Wall Street reels as Dow Jones falls over 800 points

Andrew Cummings
December 7, 2018

Stock prices tumbled Tuesday amid investor fears about trade, wiping out the gains that followed the Trump administration's decision to delay higher tariffs on imports from China.

USA stocks veered sharply lower in afternoon trading today, pulling the Dow Jones Industrial Average down 700 points. The Nasdaq Composite fell by 283 points or 3.8% while the S&P 500 Index fell by 90.3 points or 3.2%. The Nasdaq Composite .IXIC dropped 33.57 points, or 0.45 percent, to 7,407.95 at the opening bell.

On the other hand, China's Commerce Ministry said on Wednesday that the G-20 talks were "very successful" and that it was "confident" a deal could be reached within the next 90 days.

Bond prices rose sharply. The Russell 2000 index gave up 68.20 points, or 4.4 percent, to 1,480.76.

The US stock and bond markets will be closed on Wednesday to mourn the death of former US President George H.W. Bush.


Trade bellwethers Boeing Co's 3.6% drop and Caterpillar Inc's 5.7% retreat weighed the most on the Dow, while twin declines of 3.7% in Amazon.com Inc and Apple Inc dragged on the Nasdaq and S&P.

The S&P 500 .SPX posted its biggest single-day percentage drop in about two months, giving back some gains from Monday and a week earlier, when the benchmark index tallied its largest weekly percentage gain in almost seven years. The yield on five-year Treasury bonds has fallen below the yield on a three-year bond for two days running, meaning that U.S. investors are being paid more to hold government debt that matures in three years than in five years.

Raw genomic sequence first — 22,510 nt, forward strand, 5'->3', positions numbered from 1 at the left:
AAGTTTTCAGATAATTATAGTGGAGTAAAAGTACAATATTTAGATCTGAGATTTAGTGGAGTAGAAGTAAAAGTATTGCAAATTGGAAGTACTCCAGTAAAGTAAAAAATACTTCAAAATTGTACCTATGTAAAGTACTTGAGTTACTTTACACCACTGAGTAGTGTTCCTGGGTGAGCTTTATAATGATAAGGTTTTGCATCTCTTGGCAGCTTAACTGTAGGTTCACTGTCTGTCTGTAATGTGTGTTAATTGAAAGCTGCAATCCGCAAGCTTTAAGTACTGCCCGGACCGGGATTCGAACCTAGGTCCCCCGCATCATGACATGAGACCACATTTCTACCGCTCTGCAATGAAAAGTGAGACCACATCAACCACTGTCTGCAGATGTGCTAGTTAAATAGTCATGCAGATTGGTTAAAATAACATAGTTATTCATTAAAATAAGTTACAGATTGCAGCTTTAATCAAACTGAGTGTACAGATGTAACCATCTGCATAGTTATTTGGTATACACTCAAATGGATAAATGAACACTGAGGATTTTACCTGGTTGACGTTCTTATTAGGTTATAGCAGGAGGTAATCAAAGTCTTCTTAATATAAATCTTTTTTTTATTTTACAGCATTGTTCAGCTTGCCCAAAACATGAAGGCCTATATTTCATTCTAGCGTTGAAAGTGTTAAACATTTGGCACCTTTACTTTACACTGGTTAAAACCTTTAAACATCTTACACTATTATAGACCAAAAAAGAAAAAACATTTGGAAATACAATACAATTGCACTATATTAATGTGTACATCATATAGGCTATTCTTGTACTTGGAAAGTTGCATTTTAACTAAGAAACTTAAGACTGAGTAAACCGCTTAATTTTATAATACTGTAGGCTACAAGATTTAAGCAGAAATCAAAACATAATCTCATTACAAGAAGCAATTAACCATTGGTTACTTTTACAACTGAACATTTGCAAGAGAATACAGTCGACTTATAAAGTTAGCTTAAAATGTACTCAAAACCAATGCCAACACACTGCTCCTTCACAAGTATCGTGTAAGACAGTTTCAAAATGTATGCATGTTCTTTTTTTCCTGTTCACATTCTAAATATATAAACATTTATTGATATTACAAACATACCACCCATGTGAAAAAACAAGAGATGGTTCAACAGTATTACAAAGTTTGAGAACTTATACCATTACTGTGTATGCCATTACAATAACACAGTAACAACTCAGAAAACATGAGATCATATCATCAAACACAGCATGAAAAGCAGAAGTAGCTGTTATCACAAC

OPEC'S MOVE: OPEC countries gathered Thursday to find a way to support the falling price of oil, with analysts predicting the cartel and some key allies, like Russian Federation, would agree to cut production by at least 1 million barrels per day. Seoul's Kospi shed 0.6 percent to 2,102.17 and benchmarks in Taiwan, New Zealand and Southeast Asia also declined. Brent crude, the global standard, added 0.9 percent to $62.22 per barrel in London.

The dollar weakened to 112.82 yen from 113.69 yen late Monday. A report issued Tuesday from a Swiss freight company noted that global trade grew just 0.3 percent last month, compared to 3.1 percent for November 2017. The euro was little changed at $1.1342.

AutoZone climbed 5.6 percent to $870.65 after the auto parts retailer delivered third-quarter earnings that exceeded analysts' forecasts. Shares also fell in Taiwan and all other regional markets. Germany's DAX lost 1.1 percent, while France's CAC 40 dropped 0.8 percent.


Wholesale gasoline gained 0.8 percent to $1.44 a gallon.

The Dow lost 574 points, or 2.2 percent, to 25,253.

The commodity was further boosted as the Canadian province of Alberta announced an 8.7 percent cut in oil production due to a glut of oil stuck in storage tanks.

The S&P 500 lost 63 points, or 2.3 percent, to 2,727.


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